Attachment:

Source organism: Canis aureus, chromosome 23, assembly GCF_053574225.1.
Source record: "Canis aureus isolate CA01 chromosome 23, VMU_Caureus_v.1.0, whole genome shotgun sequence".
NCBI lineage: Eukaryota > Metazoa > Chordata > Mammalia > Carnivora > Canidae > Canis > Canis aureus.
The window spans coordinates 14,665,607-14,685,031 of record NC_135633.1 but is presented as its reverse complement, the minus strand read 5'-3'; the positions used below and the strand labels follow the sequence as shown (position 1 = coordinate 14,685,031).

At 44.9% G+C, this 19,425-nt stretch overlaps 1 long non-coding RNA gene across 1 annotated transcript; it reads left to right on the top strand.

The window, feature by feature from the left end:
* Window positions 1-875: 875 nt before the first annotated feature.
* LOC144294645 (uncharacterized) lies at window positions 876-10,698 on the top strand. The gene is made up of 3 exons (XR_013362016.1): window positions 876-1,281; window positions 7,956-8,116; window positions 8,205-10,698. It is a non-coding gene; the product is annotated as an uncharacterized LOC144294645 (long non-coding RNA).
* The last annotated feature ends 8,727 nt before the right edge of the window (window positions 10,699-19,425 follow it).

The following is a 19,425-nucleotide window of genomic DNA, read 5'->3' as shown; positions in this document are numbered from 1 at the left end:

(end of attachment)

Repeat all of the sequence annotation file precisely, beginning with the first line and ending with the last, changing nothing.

Source organism: Canis aureus, chromosome 23, assembly GCF_053574225.1.
Source record: "Canis aureus isolate CA01 chromosome 23, VMU_Caureus_v.1.0, whole genome shotgun sequence".
NCBI lineage: Eukaryota > Metazoa > Chordata > Mammalia > Carnivora > Canidae > Canis > Canis aureus.
The window spans coordinates 14,665,607-14,685,031 of record NC_135633.1 but is presented as its reverse complement, the minus strand read 5'-3'; the positions used below and the strand labels follow the sequence as shown (position 1 = coordinate 14,685,031).

At 44.9% G+C, this 19,425-nt stretch overlaps 1 long non-coding RNA gene across 1 annotated transcript; it reads left to right on the top strand.

The window, feature by feature from the left end:
* Window positions 1-875: 875 nt before the first annotated feature.
* LOC144294645 (uncharacterized) lies at window positions 876-10,698 on the top strand. The gene is made up of 3 exons (XR_013362016.1): window positions 876-1,281; window positions 7,956-8,116; window positions 8,205-10,698. It is a non-coding gene; the product is annotated as an uncharacterized LOC144294645 (long non-coding RNA).
* The last annotated feature ends 8,727 nt before the right edge of the window (window positions 10,699-19,425 follow it).

The following is a 19,425-nucleotide window of genomic DNA, read 5'->3' as shown; positions in this document are numbered from 1 at the left end: